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Mar 2, 2018

Back to basics

The story

We wouldn’t dare compare being board resident in the ICU to swimming blindfolded in a shark tank, but the lack of data behind routine clinical decisions can be limiting. New research examines steroids and fluids in the critically ill.

The bags

You've heard since the early days of med school that lactated Ringers is more 'physiologic' than normal saline (NS). Two single center studies put the theory to the test. SMART compared NS with balanced crystalloids (lactated Ringer's or Plasma-Lyte A) in 15,800 ICU patients, while SALT-ED compared the two in 13,000 noncritically ill ED patients. In both trials major adverse kidney events within 30 days – a composite of death, new dialysis, or persistent renal injury – were about 1% less common with balanced crystalloids. If the difference seems tiny, remember that over 200 million liters of NS are given each year in the US.
NEJM

The adjunct

Many centers use steroids to dampen the dysregulated host immune response in septic shock, but trials evaluating hydrocortisone as adjunct therapy in shock have produced mixed results. Australia's ADRENAL trial, the largest to date in a complicated literature, compared continuous infusion hydrocortisone to placebo in 3,800 mechanically-vented shock patients. While hydrocortisone failed to improve 90-day mortality, patients in the treatment group had faster resolution of shock by about one day.
NEJM

The combo

APROCCHSS compared combined hydrocortisone and fludrocortisone – included to increase vascular tone – to placebo in 1,200 patients with septic shock. Treatment improved 90-day mortality compared to placebo (43% vs. 49%, respectively) and increased organ-failure free and ventilator-free days. Experts think a mortality benefit was evident in APROCCHSS because the trial enrolled more tenuous patients. Patients had higher rates of positive blood cultures, pneumonia, and overall mortality compared to ADRENAL participants.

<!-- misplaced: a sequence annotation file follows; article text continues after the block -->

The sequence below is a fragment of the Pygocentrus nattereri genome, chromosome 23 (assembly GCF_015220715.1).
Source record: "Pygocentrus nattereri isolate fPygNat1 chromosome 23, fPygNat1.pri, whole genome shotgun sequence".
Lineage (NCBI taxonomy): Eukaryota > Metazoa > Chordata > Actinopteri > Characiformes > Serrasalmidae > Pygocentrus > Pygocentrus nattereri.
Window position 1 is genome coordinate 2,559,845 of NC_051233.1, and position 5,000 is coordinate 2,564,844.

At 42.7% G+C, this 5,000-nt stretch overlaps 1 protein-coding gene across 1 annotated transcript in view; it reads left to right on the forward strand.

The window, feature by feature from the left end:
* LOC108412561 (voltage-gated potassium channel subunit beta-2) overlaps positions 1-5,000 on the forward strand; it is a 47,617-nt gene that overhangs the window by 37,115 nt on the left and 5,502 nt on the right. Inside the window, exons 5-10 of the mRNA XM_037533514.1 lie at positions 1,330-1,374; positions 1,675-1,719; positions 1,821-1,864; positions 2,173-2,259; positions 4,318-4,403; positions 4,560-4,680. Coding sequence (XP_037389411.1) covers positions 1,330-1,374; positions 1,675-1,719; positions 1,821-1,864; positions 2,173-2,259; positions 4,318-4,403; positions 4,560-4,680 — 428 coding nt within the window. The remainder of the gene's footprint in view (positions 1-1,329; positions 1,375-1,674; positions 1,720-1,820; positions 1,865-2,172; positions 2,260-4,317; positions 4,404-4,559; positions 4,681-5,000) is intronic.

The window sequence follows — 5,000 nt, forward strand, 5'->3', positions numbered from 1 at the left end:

NEJM

Say it on rounds

When your alarm goes off at 5 am for a twelfth straight day

Work from home? A randomized trial of 1,200 primary care patients in the UK found that self-titration of blood pressure meds via either self-monitoring or telemedicine reduced systolic blood pressure (SBP) by about 3.5 mm Hg compared to titration in clinic. Over 12 months, patients in the at-home monitoring groups reached BP targets faster than their clinic group counterparts. If sustained, the reduction in SBP would be expected to lower coronary heart disease risk by about 10% and stroke risk by 20%. 
Lancet

When even your golden weekend is a scramble

Take your time. A study of health insurance data from 60,000 patients with type 2 diabetes in Japan found that those who self-identified as fast eaters were 42% more likely to be obese than those who identified as slow eaters and 29% more likely than normal speed eaters. Bedtime within two hours of eating and snacking after dinner were also associated with a higher risk of obesity. 
BMJ Open

Brush up

Infectious diarrhea

Like cancelling your evening plans because you're stuck at work, acute diarrhea is never fun but all too common. About one third of cases are attributed to food. In the United States, Norovirus is the most common culprit, followed by Salmonella and Campylobacter. Focus treatment on fluid and electrolyte repletion. Most patients will not need antibiotics, but consider empiric therapy for those with high-grade fevers and profound volume depletion.

Get meta

With anti-motility agents and infectious diarrhea. A 2008 analysis of 9 studies found that loperamide (Imodium) and antibiotics shortened duration of illness by one day in traveler’s diarrhea compared to antibiotics alone. While anti-motility agents are trending towards earlier use in acute diarrhea, avoid use if concerned for systemic infection or dysentery. Bismuth salicylate (Pepto) remains a safe alternative, if you're trying to offer more than just words of encouragement from outside the bathroom.

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